Service Catalog

New and Improved ‘Rapid Start’ Kits

Setting up DBaaS can be a time consuming exercise. There are a number of decisions to be made which then need to be reflected in Enterprise Manager itself, so to cut down on the time taken we introduced the notion of a rapid start kit. In the first release , Rapid Start kits were largely designed for DBaaS on Exadata. In EM, the scope of the kits has been increased greatly to allow much more flexibility and customization.

For those of you from a database background, you can draw a parallel with OneCommand that’s used for configuring Exadata. Rapid Start Kit is very similar to OneCommand – it uses one XML file which captures all the details required to configure DBaaS, from creating users and roles to enabling the Self-Service Portal. The XML file is parsed through a CLI command which then automates the whole environment. So the process you would normally use is:

  1. Use OneCommand to configure Exadata
  2. Discover the Exadata target in Enterprise Manager
  3. Run the Rapid Start Kit

Within 40 seconds you can go from nothing in Enterprise Manager to a fully functional portal. Once the kit is complete, you can directly login to the Self-Service portal and start requesting databases. The kit completely automates any setup that is required to build DBaaS in Enterprise Manager. This same concept is also being extended to the middleware side, so Middleware as a Service (MWaas) on Exalogic also now supports this rapid start kit notion.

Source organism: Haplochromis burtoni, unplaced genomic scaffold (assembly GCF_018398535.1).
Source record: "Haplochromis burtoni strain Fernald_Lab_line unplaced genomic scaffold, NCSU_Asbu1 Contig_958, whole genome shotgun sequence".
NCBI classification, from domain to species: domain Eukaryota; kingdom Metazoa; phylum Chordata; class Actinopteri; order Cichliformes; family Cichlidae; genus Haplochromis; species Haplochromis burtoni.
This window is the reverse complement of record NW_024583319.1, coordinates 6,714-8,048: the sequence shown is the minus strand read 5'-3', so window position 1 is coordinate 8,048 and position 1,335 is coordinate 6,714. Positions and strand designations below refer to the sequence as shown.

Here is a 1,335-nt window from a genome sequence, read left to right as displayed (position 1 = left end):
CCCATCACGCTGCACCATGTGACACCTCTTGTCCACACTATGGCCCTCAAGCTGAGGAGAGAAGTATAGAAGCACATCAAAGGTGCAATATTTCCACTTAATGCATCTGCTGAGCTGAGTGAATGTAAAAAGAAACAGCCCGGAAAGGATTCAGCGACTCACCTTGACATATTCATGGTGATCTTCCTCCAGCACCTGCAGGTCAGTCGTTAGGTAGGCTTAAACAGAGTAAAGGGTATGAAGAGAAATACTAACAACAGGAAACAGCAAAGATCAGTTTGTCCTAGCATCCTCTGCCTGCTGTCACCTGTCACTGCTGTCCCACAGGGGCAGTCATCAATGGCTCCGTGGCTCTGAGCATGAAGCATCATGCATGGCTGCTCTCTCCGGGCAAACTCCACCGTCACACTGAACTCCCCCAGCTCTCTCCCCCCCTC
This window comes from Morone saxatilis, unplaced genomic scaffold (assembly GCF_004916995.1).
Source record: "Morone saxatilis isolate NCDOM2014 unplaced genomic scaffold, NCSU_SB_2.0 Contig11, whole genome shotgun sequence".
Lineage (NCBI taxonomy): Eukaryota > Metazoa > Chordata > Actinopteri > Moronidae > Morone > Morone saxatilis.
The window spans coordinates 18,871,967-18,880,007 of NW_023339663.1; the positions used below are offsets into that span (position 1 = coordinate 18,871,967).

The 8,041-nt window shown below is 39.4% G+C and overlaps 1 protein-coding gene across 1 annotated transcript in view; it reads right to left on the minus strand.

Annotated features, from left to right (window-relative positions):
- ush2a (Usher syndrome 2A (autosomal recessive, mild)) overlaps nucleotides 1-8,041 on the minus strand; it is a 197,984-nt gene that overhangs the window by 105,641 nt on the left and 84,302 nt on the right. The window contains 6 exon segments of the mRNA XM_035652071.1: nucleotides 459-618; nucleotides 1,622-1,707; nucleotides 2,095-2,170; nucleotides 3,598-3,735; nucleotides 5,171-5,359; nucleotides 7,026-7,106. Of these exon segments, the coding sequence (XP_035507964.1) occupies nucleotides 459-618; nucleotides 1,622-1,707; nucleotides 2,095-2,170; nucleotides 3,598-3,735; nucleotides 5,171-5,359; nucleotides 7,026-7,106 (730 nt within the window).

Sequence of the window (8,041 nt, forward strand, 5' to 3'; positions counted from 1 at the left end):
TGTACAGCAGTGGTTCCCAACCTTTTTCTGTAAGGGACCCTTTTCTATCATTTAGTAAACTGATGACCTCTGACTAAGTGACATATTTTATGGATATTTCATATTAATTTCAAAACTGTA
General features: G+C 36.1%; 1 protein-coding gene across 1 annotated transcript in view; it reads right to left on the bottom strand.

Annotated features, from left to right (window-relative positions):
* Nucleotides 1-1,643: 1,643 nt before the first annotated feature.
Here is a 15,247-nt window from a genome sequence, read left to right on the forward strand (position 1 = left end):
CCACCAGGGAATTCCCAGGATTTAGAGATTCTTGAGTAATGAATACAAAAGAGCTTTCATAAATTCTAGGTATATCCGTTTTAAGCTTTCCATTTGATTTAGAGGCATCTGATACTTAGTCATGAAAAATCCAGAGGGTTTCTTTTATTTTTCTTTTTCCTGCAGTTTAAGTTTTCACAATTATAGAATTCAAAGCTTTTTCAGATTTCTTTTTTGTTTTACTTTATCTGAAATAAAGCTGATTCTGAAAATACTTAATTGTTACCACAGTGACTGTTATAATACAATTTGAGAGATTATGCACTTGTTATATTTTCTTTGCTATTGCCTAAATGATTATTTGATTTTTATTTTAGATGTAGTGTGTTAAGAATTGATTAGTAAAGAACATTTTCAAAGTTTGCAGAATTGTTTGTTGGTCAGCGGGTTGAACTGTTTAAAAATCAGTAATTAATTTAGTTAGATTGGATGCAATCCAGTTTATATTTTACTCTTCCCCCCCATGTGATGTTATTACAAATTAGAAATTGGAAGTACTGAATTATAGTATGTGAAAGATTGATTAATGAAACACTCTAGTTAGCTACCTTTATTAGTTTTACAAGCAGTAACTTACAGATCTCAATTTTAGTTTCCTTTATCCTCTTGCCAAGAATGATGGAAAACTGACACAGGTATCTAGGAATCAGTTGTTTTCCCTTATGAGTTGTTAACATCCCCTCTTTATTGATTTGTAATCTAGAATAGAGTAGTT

Snap Clone with More Storage Options

For those that aren’t familiar with it, Snap Clone is a feature that enables thin cloning of databases (see my earlier post here for the issues it addresses). As I mentioned in my earlier post, Snap Clone is storage agnostic – which means it can support any storage vendor – and delivered through the same Self-Service Portal and Service Catalog that we use for native DBaaS.

With Snap Clone, we have traditionally used two approaches:

  1. A hardware solution, which is vendor specific. Currently, we support the Sun ZFS Storage Appliance and NetApp. In the hardware case, Enterprise Manager can directly connect to the storage appliance to perform all the operations it needs to clone a database.
  2. A software solution, which is vendor agnostic, meaning we don’t care if the database is on NAS storage, SAN storage etc. Up until EM, this solution leveraged the Solaris ZFS File System as an abstract layer. In other words, you needed one image of Solaris and ZFS. This could either be a physical image or a virtual image (OVM, VMWare or VirtualBox). This image acted as a proxy and talked to the different storage vendors and on top of this we could provide the thin cloning capabilities.